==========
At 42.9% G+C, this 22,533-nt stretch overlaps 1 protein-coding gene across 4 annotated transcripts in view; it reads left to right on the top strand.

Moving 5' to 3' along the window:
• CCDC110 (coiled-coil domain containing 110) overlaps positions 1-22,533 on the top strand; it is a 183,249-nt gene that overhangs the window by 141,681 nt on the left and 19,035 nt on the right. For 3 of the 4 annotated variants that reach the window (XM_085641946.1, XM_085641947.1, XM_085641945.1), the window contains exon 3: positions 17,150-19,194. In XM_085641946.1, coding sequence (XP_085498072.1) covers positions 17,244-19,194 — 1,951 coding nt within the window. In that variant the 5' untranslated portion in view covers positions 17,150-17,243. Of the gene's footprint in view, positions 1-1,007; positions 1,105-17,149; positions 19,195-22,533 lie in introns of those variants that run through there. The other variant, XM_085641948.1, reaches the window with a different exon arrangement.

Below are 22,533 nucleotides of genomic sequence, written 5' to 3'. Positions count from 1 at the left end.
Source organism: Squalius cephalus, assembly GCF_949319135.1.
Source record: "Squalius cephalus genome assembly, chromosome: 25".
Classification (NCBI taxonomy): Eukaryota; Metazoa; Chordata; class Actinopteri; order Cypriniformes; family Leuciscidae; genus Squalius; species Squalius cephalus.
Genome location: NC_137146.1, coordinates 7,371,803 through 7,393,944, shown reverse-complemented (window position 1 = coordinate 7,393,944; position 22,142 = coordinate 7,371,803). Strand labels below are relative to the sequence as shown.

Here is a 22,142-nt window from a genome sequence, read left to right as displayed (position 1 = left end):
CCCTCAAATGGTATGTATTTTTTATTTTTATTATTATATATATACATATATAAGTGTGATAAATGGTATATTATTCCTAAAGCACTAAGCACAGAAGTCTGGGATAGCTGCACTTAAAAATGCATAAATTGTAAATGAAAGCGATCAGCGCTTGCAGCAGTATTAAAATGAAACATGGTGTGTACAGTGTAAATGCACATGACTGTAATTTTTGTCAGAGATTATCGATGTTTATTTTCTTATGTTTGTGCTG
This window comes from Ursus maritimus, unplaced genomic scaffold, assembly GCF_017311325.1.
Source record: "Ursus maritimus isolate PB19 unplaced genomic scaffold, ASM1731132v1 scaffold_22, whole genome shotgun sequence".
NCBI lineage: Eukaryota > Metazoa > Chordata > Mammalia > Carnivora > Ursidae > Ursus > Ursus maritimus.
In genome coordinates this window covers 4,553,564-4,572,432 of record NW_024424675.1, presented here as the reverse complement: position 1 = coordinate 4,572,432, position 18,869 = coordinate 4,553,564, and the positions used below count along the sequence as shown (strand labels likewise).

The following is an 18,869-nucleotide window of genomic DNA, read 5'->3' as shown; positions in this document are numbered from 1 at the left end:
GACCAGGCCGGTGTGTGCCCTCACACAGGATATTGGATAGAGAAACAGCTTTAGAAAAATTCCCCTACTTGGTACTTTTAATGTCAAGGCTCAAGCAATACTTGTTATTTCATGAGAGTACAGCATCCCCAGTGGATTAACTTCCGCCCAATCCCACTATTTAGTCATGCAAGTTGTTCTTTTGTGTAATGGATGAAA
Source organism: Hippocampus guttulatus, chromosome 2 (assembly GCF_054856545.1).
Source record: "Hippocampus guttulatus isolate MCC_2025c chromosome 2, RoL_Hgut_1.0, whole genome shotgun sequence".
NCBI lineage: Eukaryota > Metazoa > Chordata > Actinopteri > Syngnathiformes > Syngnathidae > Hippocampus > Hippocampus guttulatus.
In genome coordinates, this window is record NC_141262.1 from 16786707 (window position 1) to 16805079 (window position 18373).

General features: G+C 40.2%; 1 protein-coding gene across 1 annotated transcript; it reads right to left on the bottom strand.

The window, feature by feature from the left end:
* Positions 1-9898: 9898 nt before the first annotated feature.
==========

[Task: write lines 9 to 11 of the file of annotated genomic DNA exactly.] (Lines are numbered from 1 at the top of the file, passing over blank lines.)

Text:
Here is a 22,142-nt window from a genome sequence, read left to right as displayed (position 1 = left end):
CCCTCAAATGGTATGTATTTTTTATTTTTATTATTATATATATACATATATAAGTGTGATAAATGGTATATTATTCCTAAAGCACTAAGCACAGAAGTCTGGGATAGCTGCACTTAAAAATGCATAAATTGTAAATGAAAGCGATCAGCGCTTGCAGCAGTATTAAAATGAAACATGGTGTGTACAGTGTAAATGCACATGACTGTAATTTTTGTCAGAGATTATCGATGTTTATTTTCTTATGTTTGTGCTG
This window comes from Ursus maritimus, unplaced genomic scaffold, assembly GCF_017311325.1.